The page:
3.1 INTRODUCTION 86

3.2 Kinematic Model 86

3.3 Introduction to Quaternions 86

3.4 Wahba’s Problem 87

3.4.1 Solutions to the Whaba’s Problem 88

3.4.2 Davenport’s q method 89

3.4.3 Quaternion Estimation Algorithm(QUEST) 91

3.4.4 Fast Optimal Attiude Matrix (FOAM) 92

3.4.5 Estimator of the optimal quarternion (ESOQ or ESOQ1) method 92

3.5 Quaternion Propagation 92

3.6 MARG (Magnetic Angular Rates and Gravity) Sensor arrays based Algorithm 93

3.7 Model based estimation of attitude with IMU data 93

3.8 Robust optimisation based approach for Orientation estimation 96

3.9 Implementation of the Orientation estimation 97

3.9.1 Extended Kalman Filter based approach 97

3.9.2 Robust Extended Kalman Filter Implementation 98

3.9.3 Robust Extended Kalman Filter with Linear Measurements 99

3.10 Computer Simulations 99

3.11 Experimental Setup 100

3.12 Results and Discussion 102

3.12.1 Computer Simulations 102

3.12.2 Experiment 104

3.13 Conclusion 105

4 Capturing Finger movements 107

4.1 Introduction 108

4.2 System Overview 111

4.3 Accuracy Improvement of Total Active Movement and Proximal Interphalangeal Joint Angles 111

4.4 Simulation 115

4.5 Trial Procedure 116

4.6 Results 117

4.6.1 Concurrence validity 117

4.6.2 Internal Reliability 119

4.6.3 Time efficiency 119

4.7 Discussions 120

4.8 Approaching finger movement with a new perspective 122

4.9 Reachable Space 124

4.10 Boundary of the Reachable Space 127

4.11 Area of Reachable Space 131

4.12 Experiments 133

4.13 Results and Discussion 134

4.14 Conclusion & Future Work 140

5 Non-contact measurement of respiratory function via Doppler Radar 141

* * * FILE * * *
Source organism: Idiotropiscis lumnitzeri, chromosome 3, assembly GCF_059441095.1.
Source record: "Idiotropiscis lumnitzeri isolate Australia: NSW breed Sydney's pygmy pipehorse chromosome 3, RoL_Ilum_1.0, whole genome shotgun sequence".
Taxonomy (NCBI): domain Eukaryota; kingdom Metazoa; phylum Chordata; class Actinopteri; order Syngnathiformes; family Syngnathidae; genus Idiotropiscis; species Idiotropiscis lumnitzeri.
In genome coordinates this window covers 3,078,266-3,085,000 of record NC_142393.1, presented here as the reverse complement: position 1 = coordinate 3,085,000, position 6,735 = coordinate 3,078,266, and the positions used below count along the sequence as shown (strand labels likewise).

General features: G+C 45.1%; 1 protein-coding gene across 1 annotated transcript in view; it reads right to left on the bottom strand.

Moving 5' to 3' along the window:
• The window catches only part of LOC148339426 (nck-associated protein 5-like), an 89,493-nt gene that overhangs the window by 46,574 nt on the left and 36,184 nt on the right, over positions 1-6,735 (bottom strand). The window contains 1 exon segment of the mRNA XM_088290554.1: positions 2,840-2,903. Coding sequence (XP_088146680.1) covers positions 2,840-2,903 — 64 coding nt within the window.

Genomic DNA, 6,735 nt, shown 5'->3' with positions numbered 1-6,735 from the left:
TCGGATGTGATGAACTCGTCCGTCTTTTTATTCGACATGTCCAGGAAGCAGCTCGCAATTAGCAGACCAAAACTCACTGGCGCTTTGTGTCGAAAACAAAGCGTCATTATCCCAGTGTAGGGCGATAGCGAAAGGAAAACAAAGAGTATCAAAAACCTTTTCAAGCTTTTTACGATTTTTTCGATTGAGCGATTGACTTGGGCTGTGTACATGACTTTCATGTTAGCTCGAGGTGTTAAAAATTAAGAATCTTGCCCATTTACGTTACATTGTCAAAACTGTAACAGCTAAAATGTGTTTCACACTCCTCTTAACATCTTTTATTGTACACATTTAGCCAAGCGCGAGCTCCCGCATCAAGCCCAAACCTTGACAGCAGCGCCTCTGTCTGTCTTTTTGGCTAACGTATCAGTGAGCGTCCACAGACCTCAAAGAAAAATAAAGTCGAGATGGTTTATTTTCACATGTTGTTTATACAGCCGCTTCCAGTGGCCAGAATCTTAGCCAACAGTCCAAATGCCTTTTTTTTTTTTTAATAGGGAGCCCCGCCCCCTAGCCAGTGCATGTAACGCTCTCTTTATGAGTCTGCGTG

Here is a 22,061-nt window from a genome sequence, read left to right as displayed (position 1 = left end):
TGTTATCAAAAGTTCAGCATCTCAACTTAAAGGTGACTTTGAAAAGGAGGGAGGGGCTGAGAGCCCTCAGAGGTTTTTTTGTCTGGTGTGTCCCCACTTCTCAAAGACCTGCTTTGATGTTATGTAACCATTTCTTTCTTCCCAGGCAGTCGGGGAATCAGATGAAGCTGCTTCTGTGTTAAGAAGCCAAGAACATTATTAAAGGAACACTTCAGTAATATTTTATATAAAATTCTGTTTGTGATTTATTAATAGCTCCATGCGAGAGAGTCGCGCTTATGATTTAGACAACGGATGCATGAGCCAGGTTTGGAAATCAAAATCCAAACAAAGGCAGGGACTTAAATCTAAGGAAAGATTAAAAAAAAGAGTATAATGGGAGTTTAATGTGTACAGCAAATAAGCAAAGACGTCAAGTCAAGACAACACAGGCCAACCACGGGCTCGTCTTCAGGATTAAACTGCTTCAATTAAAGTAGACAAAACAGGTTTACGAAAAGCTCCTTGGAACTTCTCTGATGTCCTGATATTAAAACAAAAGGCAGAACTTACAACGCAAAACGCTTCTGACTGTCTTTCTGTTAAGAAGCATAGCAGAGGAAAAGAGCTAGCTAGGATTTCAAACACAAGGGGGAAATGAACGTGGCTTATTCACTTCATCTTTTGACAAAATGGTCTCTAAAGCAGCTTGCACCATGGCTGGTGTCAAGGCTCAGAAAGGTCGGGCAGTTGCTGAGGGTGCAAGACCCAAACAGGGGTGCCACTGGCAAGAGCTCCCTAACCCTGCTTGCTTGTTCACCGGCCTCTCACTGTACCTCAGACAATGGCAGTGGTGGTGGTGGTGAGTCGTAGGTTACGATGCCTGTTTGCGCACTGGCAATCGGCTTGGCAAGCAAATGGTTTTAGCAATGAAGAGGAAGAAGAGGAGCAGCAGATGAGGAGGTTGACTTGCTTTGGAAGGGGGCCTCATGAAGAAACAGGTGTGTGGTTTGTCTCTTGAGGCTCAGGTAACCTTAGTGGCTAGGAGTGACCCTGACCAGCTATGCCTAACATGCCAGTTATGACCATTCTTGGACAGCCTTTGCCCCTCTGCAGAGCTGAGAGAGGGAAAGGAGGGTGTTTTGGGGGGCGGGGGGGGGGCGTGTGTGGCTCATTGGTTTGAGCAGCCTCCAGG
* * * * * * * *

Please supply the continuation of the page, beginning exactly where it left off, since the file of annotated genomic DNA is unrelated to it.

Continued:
5.1 Introduction 142

5.2 Fundamental Operation of Microwave Doppler Radar 144

5.2.1 Velocity and frequency 144

5.2.2 Correction of I/Q Amplitude and Phase Imbalance 146

5.3 Signal Processing Approach 149

5.3.1 Respiration rate 149

5.3.2 Extracting respiratory signatures 151

5.3.3 Low Pass Filtering (LPF) 153

5.3.4 Discrete Wavelet Transform 154

5.4 Common Data Acquisitions Setup 155

5.5 Capturing the dynamics of respiration 157

5.5.1 Normal Breathing 158

5.5.2 Fast Breathing 158

5.5.3 Slow Inhalation - Fast Exhalation 158

5.5.4 Fast Inhalation - Slow Exhalation 158

5.5.5 Capturing Abnormal Breathing Patterns 160

5.5.6 Breathing Component Decomposition, Analysis and Classification 161

5.6 Capturing Special Breathing Patterns 164

5.6.1 Correlation of Radar Signal with Spirometer in Tidal Volume Estimations 165

5.6.2 Experiment Setup 166

5.6.3 Results 166

5.6.4 Motion Signature from Doppler radar 175

5.6.5 Measurement of Volume In (Inhalation) and Volume Out (Exhalation) 176

5.7 Removal of Motion Artefacts from Doppler Radar based Respiratory Measurements179

5.7.1 Experimental verification 181

5.7.2 Results and Discussion 182

5.7.3 summary 185

5.8 Separation of Doppler Radar based Respiratory Signatures 186

5.8.1 Respiration Sensing Using Doppler Radar 186

5.8.2 Signal Processing -Source Separation (ICA) 187

5.8.3 Experiment Protocol for Real Data Sensing 189

5.8.4 Two Simulated Respiratory Sources 190

5.8.5 Experiment involving real subjects 190

5.8.6 Separation of Hand Motion 193

5.8.7 Conclusion 195

6 Appendix I 203

6.1 Static Estimators 204

6.1.1 Least Squares Estimation 204

6.1.2 Maximum likelihood estimation 204

6.2 Model based estimators 205

6.2.1 Kalman filter (KF) 205

6.3 Particle filter 207

6.3.1 Robust filtering with linear measurements 208

6.3.2 Constrained optimisation 210

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Pubudu N. Pathirana